With that cultural burden, How to Get Away With Murder is plunging into the issue on the second season, starting with a frank discussion of sexual activity right in the opener. Pre-exposure prophylaxis, or PrEP, takes center stage, introducing viewers to a critical development in HIV prevention and treatment. The straight community is largely unaware of PrEP, or only has a sketchy understanding of how it works, even though they can benefit from it. People at risk of HIV can take PrEP to avert infection, and the treatment is extremely successful for people involved in needlestick incidents and other exposures to the virus, including sexual assaults where the HIV status of the assailant is unknown. By putting Connor on PrEP, the show brought the topic into the mainstream, and it was the first time it had ever shown up on network television.
While HBO’s Looking explored PrEP in detail over its two seasons, network television has a much wider reach—even wider in the context of How to Get Away With Murder, which isn’t pitched as an LGBQT-oriented show although creator Pete Nowalk is gay and it features gay as well as bi characters. Audiences who might not even be thinking about the current status of HIV/AIDS research and treatment in the United States are confronting it in a storyline with two men exploring how their relationship is going to change in response to a diagnosis. But the relationship and the diagnosis aren’t a central plotline of the series, and they’re not being played for cheap effect. Instead, they’re just part of main character Connor’s life, one more thing he has to deal with in a tangled web of murder, secrets, and lies.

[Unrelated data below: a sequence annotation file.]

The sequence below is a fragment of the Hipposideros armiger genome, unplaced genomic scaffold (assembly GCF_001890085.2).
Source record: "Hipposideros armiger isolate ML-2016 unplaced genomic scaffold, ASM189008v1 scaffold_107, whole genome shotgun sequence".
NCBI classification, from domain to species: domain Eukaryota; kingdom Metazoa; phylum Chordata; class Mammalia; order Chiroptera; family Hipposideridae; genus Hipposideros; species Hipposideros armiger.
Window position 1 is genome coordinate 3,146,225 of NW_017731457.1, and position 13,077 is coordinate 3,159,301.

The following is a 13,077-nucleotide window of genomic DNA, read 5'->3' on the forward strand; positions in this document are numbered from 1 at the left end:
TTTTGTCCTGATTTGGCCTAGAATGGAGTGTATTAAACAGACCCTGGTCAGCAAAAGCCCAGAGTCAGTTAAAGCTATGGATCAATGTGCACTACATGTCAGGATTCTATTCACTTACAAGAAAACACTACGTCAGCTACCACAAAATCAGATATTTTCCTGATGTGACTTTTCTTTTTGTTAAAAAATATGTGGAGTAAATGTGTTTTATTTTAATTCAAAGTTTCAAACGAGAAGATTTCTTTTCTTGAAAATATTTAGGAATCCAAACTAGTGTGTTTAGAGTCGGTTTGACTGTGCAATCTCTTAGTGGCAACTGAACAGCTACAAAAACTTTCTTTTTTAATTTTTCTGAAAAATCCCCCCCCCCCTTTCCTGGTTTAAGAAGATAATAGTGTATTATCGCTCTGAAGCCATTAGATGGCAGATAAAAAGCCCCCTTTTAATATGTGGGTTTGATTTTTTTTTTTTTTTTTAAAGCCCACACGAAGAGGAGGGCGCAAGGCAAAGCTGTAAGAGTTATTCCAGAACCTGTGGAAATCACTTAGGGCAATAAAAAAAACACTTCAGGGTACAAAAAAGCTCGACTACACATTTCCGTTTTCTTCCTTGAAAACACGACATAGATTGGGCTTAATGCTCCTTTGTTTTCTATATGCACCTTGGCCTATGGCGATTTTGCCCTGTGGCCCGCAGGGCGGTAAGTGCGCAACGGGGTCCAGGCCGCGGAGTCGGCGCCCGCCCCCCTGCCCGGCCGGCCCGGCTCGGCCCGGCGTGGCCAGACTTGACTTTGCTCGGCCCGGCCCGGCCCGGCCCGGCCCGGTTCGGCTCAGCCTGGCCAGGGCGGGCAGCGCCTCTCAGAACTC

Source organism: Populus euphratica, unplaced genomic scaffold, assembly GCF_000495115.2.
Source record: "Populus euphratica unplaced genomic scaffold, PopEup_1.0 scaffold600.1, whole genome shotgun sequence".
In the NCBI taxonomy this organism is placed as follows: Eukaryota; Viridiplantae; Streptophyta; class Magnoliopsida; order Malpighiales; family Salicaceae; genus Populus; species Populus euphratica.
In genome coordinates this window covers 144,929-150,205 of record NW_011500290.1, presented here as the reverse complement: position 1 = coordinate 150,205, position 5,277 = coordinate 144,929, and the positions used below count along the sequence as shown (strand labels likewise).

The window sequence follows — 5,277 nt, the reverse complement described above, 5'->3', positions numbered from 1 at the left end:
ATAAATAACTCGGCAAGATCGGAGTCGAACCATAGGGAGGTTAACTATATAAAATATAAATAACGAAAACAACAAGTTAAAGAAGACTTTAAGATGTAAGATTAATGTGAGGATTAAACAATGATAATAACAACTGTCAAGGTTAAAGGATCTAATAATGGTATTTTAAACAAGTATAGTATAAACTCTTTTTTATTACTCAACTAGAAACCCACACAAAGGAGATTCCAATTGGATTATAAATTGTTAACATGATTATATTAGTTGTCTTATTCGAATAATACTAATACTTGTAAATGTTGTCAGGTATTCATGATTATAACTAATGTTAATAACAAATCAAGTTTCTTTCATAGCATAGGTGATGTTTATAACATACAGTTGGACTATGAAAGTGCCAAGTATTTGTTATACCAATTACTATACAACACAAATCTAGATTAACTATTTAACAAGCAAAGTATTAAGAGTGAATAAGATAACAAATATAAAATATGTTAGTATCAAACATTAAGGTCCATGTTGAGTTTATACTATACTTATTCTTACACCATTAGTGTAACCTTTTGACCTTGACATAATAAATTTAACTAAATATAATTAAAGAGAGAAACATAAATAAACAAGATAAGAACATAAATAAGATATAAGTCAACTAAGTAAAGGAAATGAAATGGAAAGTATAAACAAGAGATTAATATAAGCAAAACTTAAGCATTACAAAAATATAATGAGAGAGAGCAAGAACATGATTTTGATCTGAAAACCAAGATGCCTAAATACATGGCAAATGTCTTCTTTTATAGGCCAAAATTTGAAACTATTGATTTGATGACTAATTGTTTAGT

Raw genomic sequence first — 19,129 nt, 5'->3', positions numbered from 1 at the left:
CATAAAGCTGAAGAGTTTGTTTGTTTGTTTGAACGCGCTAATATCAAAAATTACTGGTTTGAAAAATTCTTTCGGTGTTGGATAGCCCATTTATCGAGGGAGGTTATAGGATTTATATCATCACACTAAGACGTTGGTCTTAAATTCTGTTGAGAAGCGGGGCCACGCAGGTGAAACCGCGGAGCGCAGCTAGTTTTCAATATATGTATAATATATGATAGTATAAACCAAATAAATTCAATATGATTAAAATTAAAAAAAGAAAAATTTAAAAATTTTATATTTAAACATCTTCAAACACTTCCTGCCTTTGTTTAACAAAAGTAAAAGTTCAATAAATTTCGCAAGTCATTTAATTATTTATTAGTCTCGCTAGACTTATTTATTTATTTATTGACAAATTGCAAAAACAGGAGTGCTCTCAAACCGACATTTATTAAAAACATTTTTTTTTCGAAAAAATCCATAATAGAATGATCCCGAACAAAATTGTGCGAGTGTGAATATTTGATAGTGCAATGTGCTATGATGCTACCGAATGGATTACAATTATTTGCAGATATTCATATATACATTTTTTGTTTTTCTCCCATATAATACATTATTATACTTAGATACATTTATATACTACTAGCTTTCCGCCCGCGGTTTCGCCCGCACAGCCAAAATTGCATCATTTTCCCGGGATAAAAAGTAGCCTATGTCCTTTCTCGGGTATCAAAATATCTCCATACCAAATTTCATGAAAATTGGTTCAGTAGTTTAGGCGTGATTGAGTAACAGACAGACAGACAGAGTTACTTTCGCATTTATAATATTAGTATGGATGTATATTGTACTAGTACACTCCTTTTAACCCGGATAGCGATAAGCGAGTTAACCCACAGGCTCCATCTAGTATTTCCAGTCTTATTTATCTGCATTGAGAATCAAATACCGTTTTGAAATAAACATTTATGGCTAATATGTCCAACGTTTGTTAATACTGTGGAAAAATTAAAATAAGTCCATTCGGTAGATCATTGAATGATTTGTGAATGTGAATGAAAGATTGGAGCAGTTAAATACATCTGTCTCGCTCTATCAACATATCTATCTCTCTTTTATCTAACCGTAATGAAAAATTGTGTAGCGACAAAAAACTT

How Connor and Oliver will deal with the HIV diagnosis—including PrEP—is one of the pervasive questions of the show’s second season, as illustrated in a tense scene in the season opener. In the episode, Connor begins treatment and waits to see if it’s successful—all while refraining from sexual activity with Oliver, per treatment protocol.
“We have to wait,” Oliver says, shying away as Connor says, “Yeah, for sex-sex, but we can do other stuff.” The two have a taut tete-a-tete as Connor pressures Oliver, who insists that he won’t enjoy sex if he’s putting Connor at risk. Familiar relationship dynamics exist as Connor selfishly asks Oliver to get him off, reminding viewers of the way Connor used his boyfriend’s hacking skills in the first season.
Oliver fears Connor will leave him, convinced that his status will be the death knell of their relationship. Who’s to say that his boyfriend won’t bail on the relationship now that it’s become so intense?
He expresses his fears, saying: “You can’t know for sure if you really want this.” Connor, startled, responds: “By ‘this,’ do you mean you? Because I do know that. Look, I’m not going to leave you just because of something that’s not that big of a deal anymore.”
When faced with chronic illness, some people do cut and run, arguing that it’s not what they signed up for. Others stick it out, even as the terms of their relationships change. The nuanced handling in the first episode of the second season suggests that How to Get Away With Murder will be tackling the issue responsibly, and that’s a welcome shift from the historic handling of HIV in pop culture.
In the United States, 16 percent of HIV-positive people don’t know it. Don’t be one of them. Get tested.